axios
                    .get('http://localhost:3000/quests')
                    .then(response => (this.quests = response.data));
            },
            addQuest: function () {
                axios
                    .post('http://localhost:3000/quests', {
                        name: this.newQuestName,
                        description: this.newQuestDescription
                    });
            },
            postQuest: function () {
                axios.all([this.addQuest(), this.getQuests()]);
                this.$forceUpdate();
            }
        },
        mounted: function () {
            this.getQuests();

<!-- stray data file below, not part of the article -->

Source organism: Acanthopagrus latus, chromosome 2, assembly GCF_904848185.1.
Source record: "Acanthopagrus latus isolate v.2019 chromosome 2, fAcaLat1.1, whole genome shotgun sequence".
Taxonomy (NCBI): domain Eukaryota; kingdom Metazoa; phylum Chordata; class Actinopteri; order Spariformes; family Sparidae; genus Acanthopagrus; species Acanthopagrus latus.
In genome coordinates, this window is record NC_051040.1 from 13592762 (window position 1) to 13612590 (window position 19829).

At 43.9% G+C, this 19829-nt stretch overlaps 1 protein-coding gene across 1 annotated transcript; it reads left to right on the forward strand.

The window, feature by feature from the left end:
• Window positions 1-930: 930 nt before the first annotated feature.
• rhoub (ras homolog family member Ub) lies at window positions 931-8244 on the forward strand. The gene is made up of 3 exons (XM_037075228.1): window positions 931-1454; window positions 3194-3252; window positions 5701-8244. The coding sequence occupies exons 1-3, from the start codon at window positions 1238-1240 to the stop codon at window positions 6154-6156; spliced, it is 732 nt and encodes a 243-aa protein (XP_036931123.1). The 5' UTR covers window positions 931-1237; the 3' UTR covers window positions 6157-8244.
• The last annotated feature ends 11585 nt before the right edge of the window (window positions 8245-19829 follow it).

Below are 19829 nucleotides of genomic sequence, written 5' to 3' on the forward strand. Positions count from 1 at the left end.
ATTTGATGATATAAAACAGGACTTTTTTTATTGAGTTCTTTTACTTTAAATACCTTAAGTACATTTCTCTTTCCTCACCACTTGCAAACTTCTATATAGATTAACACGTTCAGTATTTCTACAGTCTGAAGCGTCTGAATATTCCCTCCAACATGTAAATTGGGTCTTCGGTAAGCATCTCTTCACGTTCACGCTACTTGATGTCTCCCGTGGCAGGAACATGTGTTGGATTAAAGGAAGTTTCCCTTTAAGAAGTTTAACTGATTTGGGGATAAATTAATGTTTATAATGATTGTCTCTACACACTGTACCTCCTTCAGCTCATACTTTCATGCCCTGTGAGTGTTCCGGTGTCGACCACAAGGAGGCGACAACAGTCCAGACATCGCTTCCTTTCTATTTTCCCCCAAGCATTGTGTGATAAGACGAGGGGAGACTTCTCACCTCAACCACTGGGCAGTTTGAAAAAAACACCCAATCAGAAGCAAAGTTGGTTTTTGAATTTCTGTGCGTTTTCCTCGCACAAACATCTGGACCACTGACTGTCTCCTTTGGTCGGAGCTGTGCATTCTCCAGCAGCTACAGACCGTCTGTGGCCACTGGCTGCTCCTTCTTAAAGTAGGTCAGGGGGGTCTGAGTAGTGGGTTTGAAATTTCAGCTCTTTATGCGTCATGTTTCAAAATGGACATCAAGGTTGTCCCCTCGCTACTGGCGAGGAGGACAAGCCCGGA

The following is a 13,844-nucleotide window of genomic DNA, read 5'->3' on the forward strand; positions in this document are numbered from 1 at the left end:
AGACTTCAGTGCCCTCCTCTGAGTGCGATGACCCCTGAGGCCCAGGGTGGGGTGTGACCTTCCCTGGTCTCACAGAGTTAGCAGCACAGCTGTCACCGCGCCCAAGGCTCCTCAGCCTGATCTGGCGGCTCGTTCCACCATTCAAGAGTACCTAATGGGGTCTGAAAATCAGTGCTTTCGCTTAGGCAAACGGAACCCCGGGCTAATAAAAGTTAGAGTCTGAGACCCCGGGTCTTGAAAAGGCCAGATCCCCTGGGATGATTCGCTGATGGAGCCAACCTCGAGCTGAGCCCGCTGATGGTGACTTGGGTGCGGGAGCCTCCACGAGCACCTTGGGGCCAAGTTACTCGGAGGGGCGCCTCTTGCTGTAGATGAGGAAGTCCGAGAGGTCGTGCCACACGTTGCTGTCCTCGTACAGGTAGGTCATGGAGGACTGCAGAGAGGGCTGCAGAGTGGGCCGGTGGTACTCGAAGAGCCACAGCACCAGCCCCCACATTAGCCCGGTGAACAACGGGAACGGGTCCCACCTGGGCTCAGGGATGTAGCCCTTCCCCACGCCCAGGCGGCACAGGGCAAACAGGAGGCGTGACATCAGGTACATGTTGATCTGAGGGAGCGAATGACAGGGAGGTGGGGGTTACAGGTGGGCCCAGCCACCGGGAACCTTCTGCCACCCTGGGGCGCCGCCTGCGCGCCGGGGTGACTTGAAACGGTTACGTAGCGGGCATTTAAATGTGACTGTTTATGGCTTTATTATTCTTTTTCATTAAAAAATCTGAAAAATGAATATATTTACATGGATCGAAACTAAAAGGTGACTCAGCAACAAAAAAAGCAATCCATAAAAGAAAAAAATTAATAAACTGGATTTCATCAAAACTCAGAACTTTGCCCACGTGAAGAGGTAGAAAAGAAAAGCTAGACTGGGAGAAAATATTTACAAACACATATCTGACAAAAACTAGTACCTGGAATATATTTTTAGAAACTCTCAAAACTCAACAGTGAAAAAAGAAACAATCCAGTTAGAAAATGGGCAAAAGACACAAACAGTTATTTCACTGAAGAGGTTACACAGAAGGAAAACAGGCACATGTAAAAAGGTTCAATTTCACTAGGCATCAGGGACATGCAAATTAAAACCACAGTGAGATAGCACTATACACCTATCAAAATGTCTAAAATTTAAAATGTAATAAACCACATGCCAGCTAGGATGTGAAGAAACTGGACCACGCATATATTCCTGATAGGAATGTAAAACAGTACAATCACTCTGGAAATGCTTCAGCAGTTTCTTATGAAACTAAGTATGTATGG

}
    }

If you're not familiar with Vue, the specifics of the front end aren't that important! Of significance here is that I'm using a JavaScript package called Axios to make my GET and POST requests to a potential server.

When the client loads, it'll make a GET request to the URL http://localhost:3000/quests to load all quests from the database. It also provides a couple of input fields and a button that will POST a new quest.

Using the Vue CLI to serve the client on http://localhost:8080, the front end of the app looks like this in action:

Once quests are added to the database, they'll start appearing in between the "RPG Quests" header and the input fields.

Client Resources

To build the client, I used:

  • NodeJS/NPM for package management
  • Vue CLI for scaffolding, serving, and building projects
  • Axios for making HTTP requests to the API
  • Vue Axios Documentation for making sense of how to use Axios in concert with the API
  • Postman for testing API requests through the browser before implementing them in the client.